The Supreme Court order blocks a lower court order
that required the government to continue with the count as originally planned through the end of October.
The Census Bureau had originally proposed an Oct. 31 deadline to cease field operations back in April, after field operations froze for 47 days from March 18 to May 4 due to the COVID-19 pandemic. However, in August, the Census Bureau reversed course, announcing plans to end field operations as of Sept. 30.
The Census Bureau argued in Court that field operations needed to cease immediately in order to meet a Dec. 31 deadline for tabulating and reporting total population data by state for purposes of congressional apportionment. However, various analyses done at the administrative level, including some by Census Bureau officials, unequivocally stated that the Census Bureau would be unable to meet the deadline under any conditions.
A coalition of advocacy organizations, cities, counties, and tribal groups sued, argued that the Census Bureau violated the Administrative Procedure Act (APA) by reversing course. The APA requires administrative agencies to engage in “reasoned decision-making”—meaning that agencies must examine relevant data and articulate satisfactory explanations for their actions.
The federal district court issued a preliminary injunction preventing the Census Bureau from implementing both the Sept. 30 and Dec. 31 deadline. The Census Bureau appealed. Last week, the Ninth Circuit affirmed the federal district court’s decision in regards to the Sept. 30 deadline, thereby reinstating data collection field operations through Oct. 31; however, declined to uphold the injunction as to the Dec. 31 deadline.
The federal government filed an emergency motion asking the Supreme Court to freeze the district court decision. The Supreme Court provided a brief, unsigned order staying the lower court’s injunction. Essentially, even though the parties remain in litigation regarding the imposed Census Bureau deadlines, the Census Bureau is free to cease field operations. Following the order, the Census Bureau announced that field operations will cease on Thursday.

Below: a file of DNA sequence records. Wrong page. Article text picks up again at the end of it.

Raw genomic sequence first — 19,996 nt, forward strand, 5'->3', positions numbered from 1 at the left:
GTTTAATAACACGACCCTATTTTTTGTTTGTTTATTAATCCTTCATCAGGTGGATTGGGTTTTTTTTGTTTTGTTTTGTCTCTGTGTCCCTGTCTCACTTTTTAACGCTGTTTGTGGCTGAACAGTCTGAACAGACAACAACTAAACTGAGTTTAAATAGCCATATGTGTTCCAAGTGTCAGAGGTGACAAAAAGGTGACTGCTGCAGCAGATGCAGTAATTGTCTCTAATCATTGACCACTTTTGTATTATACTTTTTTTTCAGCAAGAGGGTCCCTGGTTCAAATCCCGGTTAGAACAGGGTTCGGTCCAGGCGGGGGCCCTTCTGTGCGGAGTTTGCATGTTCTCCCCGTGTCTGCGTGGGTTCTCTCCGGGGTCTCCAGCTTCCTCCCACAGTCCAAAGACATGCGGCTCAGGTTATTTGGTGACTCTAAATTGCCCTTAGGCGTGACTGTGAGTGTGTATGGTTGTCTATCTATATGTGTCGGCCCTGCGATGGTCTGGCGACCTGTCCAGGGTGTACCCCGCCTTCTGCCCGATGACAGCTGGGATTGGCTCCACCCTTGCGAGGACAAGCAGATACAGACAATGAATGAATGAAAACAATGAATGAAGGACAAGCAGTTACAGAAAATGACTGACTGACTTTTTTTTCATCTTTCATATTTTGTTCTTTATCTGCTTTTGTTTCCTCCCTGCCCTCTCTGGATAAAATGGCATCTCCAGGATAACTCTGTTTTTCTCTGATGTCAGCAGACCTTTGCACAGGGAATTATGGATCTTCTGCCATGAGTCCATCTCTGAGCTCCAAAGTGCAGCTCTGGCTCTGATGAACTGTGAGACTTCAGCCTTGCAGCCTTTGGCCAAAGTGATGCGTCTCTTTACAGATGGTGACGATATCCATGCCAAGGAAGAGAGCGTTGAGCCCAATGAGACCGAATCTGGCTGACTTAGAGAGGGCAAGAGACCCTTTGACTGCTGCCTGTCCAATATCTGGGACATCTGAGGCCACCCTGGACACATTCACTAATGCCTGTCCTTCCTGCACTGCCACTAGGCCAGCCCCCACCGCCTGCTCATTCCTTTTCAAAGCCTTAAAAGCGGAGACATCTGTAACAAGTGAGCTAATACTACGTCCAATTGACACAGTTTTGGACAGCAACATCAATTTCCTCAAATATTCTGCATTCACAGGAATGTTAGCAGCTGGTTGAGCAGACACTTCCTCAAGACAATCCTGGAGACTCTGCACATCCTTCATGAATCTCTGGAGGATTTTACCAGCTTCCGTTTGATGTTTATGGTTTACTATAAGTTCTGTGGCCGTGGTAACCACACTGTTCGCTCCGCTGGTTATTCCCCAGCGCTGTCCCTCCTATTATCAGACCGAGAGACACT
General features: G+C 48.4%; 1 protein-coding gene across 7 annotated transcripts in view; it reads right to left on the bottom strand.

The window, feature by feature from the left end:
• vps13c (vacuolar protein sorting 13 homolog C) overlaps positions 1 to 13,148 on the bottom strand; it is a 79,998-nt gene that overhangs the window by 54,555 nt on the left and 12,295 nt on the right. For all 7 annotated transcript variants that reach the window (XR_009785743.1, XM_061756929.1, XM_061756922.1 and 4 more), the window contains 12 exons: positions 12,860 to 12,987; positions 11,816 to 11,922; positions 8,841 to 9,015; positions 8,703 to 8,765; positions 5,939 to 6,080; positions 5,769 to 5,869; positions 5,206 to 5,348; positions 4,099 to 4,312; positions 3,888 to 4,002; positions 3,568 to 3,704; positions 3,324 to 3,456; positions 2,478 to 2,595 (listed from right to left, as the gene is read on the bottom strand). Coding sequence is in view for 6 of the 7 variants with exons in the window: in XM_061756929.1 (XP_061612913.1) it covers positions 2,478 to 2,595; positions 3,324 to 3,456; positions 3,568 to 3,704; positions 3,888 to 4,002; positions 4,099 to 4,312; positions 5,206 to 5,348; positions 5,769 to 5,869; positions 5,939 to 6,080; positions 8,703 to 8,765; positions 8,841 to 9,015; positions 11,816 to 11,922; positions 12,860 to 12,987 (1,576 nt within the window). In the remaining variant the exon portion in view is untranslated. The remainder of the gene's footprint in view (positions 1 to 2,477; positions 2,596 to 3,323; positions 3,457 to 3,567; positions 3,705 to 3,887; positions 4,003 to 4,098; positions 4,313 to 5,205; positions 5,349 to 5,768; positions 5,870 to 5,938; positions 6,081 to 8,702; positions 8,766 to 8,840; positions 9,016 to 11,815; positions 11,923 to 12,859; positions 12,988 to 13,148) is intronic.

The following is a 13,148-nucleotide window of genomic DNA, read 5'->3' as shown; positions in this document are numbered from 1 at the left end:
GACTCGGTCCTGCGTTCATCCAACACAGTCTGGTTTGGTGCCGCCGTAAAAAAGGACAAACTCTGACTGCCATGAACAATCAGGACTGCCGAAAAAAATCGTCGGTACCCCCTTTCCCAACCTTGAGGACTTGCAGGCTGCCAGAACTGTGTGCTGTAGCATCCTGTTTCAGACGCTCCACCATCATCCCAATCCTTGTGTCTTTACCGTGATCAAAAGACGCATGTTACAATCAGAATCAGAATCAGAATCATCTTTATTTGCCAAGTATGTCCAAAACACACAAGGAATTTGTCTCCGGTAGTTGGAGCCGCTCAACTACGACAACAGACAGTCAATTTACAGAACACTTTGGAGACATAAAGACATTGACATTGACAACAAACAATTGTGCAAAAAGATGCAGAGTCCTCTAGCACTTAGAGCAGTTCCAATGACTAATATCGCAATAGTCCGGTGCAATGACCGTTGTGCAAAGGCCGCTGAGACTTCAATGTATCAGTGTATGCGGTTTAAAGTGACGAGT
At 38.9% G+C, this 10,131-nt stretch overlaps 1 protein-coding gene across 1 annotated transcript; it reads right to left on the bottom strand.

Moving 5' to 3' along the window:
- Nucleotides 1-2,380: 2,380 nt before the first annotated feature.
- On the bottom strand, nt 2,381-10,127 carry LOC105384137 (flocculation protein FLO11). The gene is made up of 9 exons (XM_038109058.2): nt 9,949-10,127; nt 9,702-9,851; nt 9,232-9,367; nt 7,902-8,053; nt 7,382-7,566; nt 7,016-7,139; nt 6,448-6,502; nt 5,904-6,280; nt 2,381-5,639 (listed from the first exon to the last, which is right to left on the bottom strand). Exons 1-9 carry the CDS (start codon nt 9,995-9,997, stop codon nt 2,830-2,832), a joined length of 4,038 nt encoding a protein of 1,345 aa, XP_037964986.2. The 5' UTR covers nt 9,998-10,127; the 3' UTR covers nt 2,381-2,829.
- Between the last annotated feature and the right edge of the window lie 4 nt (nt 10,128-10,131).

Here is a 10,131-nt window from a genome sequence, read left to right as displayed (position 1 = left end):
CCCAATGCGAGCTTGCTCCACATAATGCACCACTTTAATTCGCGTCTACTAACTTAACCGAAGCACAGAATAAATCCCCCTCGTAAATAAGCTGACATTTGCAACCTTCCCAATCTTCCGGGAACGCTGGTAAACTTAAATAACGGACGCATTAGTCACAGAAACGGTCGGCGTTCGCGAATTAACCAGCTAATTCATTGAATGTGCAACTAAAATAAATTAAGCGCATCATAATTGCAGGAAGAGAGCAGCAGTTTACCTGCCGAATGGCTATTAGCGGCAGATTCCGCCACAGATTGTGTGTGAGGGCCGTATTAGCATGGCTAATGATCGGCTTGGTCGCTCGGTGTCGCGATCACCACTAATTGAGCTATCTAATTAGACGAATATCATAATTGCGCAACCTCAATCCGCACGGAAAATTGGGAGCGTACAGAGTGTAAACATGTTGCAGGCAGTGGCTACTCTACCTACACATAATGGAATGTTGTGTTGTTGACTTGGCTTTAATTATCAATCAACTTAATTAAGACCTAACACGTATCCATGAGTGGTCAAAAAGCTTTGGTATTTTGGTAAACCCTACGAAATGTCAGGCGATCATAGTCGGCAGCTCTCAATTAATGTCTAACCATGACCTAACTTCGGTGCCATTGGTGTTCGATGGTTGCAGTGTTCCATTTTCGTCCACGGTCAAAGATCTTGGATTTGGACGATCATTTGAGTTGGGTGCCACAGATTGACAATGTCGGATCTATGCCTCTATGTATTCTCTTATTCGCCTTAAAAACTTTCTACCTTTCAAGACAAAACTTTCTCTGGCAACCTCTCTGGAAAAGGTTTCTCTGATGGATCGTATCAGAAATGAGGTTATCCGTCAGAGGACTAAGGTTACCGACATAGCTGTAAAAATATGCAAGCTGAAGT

Hours after the ruling was released, the Census Bureau announced it will keep accepting responses online at My2020Census.gov
through Oct. 15 until 11:59 p.m. HST (Time in Hawaii). The Census Bureau has also set Oct. 15 as the postmark deadline for paper forms and phone responses.
A complete and accurate count of the population is critically important for cities as is serves as the basis for fair political representation and plays a vital role in many areas of public life. For instance, the results are used to determine how much funding local communities receive from the federal government for key public services. It remains to be seen how this ruling will affect overall census reporting and apportionment.
California cities can see how their cities rank in the Census 2020 Self-Response Rates
and are encouraged to publicize the importance of completing the census to residents up until the Oct. 15 deadline. Messaging and toolkits for communicating are available on the California Census 2020 website
. Be sure to screen the materials carefully prior to distributing, as some materials may still include the Sept. 30 deadline.